For an equivalent good or service, different people almost always have different willingnesses or abilities to pay. You can see a simple example of this when you break the screen on your phone.
The average consumer would take it straight to Apple, who would charge you $100-300 and either repair it or just hand you a new (refurbished) iPhone to replace it. You're paying quite a bit for a pretty simple fix, but you also get the peace of mind of a manufacturer-supported, official support channel.
A savvy techie might do the whole repair himself. For $30-140 (depending on the phone), iFixit will sell you the parts you need and show you how to open up and fix the phone. A significant savings over Apple, but on the other hand, if you're not deft with your hands you could break the part or even void your warranty. We save a little money going the DIY route, in exchange for some amount of risk.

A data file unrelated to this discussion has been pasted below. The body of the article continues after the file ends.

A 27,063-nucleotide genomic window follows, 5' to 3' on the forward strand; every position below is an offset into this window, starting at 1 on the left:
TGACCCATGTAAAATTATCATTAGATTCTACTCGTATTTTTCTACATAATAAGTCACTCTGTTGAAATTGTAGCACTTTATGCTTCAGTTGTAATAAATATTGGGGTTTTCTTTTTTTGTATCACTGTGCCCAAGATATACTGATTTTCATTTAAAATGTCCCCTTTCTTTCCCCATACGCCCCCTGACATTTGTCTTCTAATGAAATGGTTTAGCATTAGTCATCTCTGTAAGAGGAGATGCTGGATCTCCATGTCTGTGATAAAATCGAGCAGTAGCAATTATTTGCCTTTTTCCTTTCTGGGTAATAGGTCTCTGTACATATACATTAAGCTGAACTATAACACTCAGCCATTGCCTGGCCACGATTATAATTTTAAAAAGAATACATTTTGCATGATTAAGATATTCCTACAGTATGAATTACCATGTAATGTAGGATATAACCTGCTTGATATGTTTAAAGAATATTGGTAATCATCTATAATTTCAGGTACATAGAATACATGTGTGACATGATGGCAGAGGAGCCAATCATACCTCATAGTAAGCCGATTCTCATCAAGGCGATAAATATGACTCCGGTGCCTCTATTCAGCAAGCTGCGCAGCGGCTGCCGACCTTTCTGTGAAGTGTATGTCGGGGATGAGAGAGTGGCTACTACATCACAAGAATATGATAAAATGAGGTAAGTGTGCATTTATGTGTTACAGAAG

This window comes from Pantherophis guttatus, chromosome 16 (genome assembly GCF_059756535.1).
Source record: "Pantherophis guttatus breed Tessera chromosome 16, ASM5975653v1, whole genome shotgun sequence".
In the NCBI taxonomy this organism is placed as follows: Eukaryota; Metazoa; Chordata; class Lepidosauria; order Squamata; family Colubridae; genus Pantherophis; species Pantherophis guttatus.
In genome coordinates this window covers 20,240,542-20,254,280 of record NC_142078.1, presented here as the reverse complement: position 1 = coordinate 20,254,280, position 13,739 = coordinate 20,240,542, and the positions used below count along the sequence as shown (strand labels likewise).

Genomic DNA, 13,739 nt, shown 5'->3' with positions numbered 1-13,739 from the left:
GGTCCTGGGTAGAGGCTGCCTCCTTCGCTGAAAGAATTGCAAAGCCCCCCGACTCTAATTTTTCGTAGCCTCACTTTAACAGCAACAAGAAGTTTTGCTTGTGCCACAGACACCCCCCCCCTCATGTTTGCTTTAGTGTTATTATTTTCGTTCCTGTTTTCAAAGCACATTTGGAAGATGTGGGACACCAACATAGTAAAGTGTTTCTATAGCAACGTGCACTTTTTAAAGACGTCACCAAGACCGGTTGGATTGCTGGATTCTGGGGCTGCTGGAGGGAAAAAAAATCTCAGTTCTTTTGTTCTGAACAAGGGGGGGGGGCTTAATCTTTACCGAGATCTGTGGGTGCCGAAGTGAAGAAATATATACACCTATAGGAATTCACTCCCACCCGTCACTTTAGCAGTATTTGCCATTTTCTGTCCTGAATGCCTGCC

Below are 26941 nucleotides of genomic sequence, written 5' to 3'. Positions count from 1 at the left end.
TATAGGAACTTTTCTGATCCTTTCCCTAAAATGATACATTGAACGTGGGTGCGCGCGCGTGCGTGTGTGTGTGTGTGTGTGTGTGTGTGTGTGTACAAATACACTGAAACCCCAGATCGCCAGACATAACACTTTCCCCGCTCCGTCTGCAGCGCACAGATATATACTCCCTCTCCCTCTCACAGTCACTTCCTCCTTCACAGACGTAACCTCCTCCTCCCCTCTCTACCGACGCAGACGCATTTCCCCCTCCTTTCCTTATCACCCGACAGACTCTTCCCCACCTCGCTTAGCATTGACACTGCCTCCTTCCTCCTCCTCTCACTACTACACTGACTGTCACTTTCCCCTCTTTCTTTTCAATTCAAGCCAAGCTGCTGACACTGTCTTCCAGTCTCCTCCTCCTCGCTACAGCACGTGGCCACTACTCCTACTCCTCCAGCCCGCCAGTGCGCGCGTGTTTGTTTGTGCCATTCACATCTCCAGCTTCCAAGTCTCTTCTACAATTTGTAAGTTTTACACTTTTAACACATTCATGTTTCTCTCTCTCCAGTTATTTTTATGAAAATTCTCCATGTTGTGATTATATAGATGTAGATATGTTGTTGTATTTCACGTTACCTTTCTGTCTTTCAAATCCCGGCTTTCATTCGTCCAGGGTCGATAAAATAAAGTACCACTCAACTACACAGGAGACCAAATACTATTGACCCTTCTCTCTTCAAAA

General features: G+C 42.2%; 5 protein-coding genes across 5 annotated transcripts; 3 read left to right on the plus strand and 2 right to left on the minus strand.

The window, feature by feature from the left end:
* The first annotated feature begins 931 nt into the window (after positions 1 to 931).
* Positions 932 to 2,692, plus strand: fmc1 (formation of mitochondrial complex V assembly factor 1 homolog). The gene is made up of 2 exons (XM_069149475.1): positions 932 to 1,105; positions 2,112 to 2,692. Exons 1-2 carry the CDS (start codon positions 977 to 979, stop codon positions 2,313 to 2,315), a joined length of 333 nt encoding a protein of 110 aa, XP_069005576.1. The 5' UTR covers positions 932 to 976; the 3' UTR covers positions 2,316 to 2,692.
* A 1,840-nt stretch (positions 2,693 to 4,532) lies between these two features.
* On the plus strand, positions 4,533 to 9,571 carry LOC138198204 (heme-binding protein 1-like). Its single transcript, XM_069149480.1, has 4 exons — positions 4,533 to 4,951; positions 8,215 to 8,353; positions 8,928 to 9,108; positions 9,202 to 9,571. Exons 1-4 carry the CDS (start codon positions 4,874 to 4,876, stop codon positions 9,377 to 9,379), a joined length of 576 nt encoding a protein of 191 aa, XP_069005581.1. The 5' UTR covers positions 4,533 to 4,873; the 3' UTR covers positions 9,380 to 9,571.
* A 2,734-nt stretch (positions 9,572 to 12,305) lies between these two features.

Right in the middle of the two extremes are the third-party repairmen. Whether they're mail-in or local, these services undercut Apple by anywhere from 30-75%. After trying and failing to fix a 3GS screen in 2008, I contacted a neighborhood guy on Craigslist, who had me on my way with a new screen in 10 minutes for $50.
With the right marketing, a single company might be able to offer a product that's compelling to each of these customers– an expensive white-glove service for the rich and risk-averse, a cheap DIY kit for the very price-sensitive, and a referral to a network of third-party contractors to capture the middle ground. That last one's a little tricky, though– you want to certify the contractors so your name isn't associated with poor quality, but you also want to communicate the added value of your more expensive tier. The technical term for this is price discrimination, creating different tiers of products for consumers with different willingness-to-pay or information about a product.